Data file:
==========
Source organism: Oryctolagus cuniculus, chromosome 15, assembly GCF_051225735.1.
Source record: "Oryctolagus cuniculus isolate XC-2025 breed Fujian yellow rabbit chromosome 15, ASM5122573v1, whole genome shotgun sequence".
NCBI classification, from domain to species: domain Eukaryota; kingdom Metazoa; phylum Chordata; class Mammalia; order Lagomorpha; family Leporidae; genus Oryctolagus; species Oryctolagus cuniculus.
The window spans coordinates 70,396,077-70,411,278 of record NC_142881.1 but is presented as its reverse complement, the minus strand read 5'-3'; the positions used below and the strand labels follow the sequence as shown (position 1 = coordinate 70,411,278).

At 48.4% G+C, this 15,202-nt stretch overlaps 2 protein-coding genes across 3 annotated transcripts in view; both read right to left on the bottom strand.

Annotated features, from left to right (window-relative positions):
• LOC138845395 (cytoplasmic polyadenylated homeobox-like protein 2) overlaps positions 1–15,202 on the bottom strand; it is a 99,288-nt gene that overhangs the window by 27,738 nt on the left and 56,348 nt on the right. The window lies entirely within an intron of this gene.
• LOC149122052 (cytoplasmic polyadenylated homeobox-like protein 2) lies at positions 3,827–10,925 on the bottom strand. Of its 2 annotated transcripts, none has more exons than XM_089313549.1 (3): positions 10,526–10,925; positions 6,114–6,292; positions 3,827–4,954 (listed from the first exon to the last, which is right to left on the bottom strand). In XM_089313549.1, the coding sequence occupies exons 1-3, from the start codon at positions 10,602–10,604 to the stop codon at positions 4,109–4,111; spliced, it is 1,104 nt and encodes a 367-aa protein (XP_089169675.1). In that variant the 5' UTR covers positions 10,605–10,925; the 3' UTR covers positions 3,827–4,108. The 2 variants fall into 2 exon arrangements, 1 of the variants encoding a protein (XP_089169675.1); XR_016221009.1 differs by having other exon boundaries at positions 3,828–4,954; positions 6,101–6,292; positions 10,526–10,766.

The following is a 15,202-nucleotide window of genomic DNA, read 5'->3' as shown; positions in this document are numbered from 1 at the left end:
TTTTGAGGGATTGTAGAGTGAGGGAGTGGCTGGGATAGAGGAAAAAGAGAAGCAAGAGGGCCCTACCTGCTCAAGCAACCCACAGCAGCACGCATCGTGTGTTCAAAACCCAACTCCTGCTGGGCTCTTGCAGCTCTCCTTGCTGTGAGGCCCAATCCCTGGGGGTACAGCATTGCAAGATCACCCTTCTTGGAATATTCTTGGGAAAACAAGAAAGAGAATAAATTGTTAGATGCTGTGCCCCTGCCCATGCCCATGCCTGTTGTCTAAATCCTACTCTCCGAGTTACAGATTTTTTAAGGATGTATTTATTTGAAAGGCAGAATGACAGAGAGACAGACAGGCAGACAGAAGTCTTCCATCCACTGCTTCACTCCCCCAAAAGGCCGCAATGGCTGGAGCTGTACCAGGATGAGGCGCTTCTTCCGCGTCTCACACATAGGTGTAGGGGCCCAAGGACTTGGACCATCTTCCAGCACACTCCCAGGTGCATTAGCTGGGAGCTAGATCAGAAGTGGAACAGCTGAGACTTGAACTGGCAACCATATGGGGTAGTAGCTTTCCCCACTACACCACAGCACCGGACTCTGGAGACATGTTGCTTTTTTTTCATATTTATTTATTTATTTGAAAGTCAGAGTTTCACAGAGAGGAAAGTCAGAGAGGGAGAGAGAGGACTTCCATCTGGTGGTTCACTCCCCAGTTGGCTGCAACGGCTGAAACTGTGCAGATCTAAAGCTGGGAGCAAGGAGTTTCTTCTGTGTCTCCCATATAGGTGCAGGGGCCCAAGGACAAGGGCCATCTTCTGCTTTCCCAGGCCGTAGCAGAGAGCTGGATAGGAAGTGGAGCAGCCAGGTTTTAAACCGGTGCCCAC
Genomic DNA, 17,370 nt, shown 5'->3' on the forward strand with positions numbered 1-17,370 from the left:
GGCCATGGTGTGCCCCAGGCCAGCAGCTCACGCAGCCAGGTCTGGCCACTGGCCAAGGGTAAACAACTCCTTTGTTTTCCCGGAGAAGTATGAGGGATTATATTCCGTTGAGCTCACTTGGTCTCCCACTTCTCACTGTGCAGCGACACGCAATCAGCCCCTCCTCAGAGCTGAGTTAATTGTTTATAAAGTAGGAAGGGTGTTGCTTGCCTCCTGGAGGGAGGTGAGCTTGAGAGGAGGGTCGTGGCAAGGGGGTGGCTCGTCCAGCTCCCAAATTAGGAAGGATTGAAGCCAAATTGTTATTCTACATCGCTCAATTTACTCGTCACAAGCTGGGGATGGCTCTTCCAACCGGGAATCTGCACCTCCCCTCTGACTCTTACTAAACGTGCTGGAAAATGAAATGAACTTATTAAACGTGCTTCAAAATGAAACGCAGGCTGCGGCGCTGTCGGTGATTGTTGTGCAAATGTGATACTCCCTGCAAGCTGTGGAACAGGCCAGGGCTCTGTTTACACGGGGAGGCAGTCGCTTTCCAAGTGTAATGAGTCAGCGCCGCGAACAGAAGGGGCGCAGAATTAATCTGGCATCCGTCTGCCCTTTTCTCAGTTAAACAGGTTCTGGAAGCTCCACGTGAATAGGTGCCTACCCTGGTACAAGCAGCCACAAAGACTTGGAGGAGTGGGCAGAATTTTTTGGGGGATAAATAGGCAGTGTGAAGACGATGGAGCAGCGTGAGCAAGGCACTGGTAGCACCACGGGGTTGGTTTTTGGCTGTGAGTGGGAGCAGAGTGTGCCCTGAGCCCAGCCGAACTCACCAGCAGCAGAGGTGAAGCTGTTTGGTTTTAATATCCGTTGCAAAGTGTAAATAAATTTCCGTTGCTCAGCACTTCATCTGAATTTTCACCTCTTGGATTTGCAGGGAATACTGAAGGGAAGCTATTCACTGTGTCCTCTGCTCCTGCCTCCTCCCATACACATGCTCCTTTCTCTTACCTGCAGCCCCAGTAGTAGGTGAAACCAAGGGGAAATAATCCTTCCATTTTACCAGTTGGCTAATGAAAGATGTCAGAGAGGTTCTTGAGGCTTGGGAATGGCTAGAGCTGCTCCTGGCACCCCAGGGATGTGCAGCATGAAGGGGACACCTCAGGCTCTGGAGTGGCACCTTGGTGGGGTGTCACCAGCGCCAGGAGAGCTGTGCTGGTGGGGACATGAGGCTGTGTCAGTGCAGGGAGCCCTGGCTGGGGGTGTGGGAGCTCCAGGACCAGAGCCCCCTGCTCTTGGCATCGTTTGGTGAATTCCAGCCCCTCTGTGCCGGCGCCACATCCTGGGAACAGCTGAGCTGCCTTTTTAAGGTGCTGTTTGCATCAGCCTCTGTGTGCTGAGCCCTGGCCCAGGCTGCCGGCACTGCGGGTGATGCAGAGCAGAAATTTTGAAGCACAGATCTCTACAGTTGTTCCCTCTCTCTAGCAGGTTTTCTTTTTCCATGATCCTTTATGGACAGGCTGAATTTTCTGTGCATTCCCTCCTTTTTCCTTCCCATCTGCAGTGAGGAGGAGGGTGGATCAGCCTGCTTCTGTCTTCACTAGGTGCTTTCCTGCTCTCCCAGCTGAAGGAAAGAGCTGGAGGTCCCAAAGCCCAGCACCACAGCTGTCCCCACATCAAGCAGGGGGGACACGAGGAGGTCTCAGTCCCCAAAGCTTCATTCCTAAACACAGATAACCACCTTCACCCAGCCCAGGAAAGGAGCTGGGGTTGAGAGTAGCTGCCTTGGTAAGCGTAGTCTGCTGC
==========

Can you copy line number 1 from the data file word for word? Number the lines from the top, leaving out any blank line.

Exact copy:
Source organism: Oryctolagus cuniculus, chromosome 15, assembly GCF_051225735.1.